Which character from another authors work would you also like to meet?
Adrian Hawker, from Joanna Bourne’s Spymaster series, specifically The Black Hawk. ALSO Ian MacKenzie, though meeting new people would be hard on Lord Ian, so maybe I’d write him a letter telling him what a phenomenal tale, THE MADNESS OF LORD IAN MACKENZIE is. (I’ve already told, Jennifer Ashley, the author!)
If you had to choose between writing a story that would leave your readers LAUGHING out Loud, CRYING from all the intense emotions or with a pressing need for a COLD SHOWER, which response would you prefer?
All of the above.
Living and breathing a cast of characters for months/years while writing a story must make it hard to set that character aside when the story is finished. Which character did you most have the trouble with saying “Goodbye” to?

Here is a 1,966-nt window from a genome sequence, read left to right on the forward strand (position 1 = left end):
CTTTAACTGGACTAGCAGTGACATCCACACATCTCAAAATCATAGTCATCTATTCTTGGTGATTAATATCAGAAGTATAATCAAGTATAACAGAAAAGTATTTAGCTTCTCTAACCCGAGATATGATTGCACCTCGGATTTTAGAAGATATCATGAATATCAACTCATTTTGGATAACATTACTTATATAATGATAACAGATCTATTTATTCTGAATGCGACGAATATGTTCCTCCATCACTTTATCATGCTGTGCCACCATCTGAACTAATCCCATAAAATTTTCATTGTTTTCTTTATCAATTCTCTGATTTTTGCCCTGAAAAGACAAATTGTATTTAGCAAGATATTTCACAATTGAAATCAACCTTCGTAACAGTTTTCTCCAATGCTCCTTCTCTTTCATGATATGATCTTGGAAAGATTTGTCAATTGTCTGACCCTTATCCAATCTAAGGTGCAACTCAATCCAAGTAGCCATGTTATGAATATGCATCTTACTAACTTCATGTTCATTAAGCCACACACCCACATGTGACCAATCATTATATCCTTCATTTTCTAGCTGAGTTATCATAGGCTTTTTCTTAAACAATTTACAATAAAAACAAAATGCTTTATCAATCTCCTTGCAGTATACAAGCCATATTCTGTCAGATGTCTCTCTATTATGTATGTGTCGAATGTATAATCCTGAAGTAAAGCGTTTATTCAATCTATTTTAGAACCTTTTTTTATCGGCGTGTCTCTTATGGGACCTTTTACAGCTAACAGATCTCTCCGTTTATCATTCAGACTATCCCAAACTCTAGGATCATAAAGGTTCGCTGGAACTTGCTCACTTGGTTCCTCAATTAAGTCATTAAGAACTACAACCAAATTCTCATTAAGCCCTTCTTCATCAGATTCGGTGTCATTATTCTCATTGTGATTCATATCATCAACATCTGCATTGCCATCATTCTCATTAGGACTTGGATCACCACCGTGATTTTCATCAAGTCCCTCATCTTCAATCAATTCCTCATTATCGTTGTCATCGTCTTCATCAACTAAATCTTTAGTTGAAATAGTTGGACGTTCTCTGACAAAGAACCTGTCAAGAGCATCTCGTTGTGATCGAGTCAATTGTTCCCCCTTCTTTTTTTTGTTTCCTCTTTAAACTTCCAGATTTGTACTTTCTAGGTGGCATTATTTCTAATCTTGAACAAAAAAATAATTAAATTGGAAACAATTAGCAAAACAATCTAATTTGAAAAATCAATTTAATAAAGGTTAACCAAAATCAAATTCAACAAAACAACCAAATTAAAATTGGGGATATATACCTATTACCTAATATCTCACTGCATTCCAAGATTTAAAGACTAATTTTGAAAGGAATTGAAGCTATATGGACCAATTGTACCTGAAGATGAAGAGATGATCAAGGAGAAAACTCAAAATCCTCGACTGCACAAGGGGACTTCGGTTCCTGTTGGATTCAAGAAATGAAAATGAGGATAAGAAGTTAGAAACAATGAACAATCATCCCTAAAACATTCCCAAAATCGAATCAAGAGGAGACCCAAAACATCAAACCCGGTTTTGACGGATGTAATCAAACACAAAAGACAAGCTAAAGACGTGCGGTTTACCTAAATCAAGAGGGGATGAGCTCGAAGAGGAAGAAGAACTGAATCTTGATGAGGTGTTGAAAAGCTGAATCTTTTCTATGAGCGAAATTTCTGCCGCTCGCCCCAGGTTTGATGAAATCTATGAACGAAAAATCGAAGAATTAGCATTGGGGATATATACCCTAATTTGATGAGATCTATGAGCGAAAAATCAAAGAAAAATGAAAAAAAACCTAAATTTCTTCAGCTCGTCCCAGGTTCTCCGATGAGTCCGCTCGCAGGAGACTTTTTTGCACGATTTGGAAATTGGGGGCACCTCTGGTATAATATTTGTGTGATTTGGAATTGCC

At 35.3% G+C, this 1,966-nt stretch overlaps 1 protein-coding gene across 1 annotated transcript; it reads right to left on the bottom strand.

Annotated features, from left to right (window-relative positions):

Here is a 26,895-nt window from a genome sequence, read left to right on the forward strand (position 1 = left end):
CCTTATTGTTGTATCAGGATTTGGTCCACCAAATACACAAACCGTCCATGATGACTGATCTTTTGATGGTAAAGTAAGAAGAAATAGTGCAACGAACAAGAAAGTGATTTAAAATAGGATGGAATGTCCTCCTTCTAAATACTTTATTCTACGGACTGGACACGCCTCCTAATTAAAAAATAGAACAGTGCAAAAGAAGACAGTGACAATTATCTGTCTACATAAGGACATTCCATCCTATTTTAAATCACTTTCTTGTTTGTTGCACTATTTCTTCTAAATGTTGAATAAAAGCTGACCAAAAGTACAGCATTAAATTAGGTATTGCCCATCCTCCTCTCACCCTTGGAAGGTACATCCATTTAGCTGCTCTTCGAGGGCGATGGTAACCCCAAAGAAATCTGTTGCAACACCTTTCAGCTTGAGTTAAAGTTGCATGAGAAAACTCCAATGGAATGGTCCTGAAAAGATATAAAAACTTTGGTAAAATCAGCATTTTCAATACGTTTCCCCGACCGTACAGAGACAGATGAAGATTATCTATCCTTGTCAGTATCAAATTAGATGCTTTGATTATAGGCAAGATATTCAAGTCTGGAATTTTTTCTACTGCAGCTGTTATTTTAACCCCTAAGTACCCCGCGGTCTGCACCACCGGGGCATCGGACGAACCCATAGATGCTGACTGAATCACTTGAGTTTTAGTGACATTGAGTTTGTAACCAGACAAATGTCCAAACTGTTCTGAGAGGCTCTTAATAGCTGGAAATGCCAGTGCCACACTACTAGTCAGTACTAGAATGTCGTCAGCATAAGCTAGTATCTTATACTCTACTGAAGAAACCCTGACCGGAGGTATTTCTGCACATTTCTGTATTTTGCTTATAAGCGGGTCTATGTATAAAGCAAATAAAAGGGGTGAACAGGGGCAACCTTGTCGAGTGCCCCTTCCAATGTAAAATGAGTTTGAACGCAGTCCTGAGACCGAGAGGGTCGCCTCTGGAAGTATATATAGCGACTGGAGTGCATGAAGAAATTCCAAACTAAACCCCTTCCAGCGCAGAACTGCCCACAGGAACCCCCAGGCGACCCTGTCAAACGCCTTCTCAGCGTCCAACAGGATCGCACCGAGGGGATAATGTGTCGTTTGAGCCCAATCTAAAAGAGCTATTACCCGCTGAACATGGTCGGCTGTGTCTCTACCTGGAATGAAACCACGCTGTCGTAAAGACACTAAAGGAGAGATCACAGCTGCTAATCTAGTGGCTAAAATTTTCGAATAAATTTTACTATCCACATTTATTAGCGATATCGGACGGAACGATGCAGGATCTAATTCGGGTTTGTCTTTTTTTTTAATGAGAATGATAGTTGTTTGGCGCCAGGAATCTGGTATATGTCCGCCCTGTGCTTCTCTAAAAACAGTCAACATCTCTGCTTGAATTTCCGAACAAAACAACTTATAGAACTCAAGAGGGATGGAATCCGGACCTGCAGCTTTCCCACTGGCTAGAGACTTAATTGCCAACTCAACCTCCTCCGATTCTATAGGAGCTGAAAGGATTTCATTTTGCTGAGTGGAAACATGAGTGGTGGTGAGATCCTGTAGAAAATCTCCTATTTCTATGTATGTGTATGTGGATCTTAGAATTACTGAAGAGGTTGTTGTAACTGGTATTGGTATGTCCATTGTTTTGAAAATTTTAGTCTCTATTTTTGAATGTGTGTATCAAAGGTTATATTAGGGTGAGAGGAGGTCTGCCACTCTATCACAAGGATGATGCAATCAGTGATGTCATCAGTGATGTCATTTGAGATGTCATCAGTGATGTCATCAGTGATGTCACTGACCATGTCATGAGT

Gayle Windham, the Earl of Westhaven, keeps popping up in other people’s books. I could understand it in the Windham series—he is the next duke, the older brother, and so forth. But I also caught him waltzing through one of my Scottish Victorians, for cryin’ inna bucket. I told him I’m thinking of doing a series for his four lady cousins, and he’s already making suggestions for scenes….
A lot of authors are now using social media websites like FACEBOOK and TWITTER to connect with their fans and promote their new and upcoming work. How much of a difference do you believe that these interactions help in engaging new readers/fans to your work?